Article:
National Optical Astronomy Observatory
Robotically Controlled Telescope Consortium
At the beginning of the award period there were 3 full time and 1 part time POCA-funded, underrepresented minorites enrolled in the graduate program in astronomy at Clemson. Shortly thereafter, the part time student withdrew for medical reasons. The other 3 have remained with the program. One of those (S. Hampton) successfully defended his M.S. thesis work on April 8, 2013. He will graduate in May 2013. The other two graduate students (A. Delgado-Navarro and J. Lalmansigh) have continued in the program. Lalmansigh will complete his M.S. in August 2013 and seek employment. Delgado-Navarro will take her qualifying Ph.D. exam in the Fall of 2013. Despite recruiting a few potential candidates, no new underrepresented students were enrolled in the graduate program this year./p>
The NOAO/KPNO Coude Feed telescope is being used by SCSU faculty and students for research and in the case of students, for training. The 1.3m RCT is being used by SCSU faculty and students for research and training. The SARA North 0.9m recently had a spectrograph installed and Clemson has offered SCSU access to the spectograph to support its RV Tauri research. Hinkle will acquire high-resolution near-IR spectra with the Phoenix spectrograph on the KPNO 2.1-meter telescope as part of the ground support for the Kepler stars he, Cash and Walter are studying.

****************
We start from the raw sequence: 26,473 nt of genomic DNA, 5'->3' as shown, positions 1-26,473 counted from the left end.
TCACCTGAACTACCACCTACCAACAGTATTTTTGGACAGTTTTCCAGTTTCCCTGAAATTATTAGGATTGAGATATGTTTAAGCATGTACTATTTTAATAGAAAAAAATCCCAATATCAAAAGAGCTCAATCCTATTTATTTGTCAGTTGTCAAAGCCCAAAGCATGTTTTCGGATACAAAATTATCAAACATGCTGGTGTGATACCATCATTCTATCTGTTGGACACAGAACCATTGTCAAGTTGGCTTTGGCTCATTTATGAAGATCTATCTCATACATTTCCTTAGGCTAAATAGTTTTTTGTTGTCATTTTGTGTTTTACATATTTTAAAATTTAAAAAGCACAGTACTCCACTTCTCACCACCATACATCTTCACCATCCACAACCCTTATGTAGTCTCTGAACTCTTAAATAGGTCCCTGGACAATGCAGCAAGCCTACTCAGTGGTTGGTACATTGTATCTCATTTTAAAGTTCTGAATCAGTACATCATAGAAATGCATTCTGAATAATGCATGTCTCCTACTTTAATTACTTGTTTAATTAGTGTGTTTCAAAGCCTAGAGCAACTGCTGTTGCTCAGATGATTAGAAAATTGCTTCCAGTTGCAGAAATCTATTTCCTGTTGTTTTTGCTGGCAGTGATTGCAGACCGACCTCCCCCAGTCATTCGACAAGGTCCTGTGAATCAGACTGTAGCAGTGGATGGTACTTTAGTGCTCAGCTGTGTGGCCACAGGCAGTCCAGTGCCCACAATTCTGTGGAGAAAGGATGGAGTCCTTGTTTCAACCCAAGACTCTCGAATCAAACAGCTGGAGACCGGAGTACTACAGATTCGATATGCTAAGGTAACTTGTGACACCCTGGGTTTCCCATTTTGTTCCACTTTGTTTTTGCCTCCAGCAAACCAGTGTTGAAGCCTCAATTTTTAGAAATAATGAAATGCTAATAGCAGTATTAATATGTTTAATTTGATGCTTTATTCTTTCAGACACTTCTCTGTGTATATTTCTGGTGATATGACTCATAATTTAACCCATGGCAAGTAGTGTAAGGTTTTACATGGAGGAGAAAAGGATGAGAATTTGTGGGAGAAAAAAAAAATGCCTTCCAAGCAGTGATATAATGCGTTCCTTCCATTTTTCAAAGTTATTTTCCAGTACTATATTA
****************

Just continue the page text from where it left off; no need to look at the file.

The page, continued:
SC State is a charter member of the RCT Consortium which has taken over management of the 1.3-meter telescope at Kitt Peak National Observatory, approximately 50 miles west of Tucson, Arizona. Faculty members and students use the facility in its robotic mode by submitting observing scripts each night. The telescope carries out the requests without human intervention and delivers the data each morning over the Internet. A wide range of astronomical objects are studied by SC State and its RCT partners from Arizona, Kentucky, and Pennsylvania as well as by other national and international groups.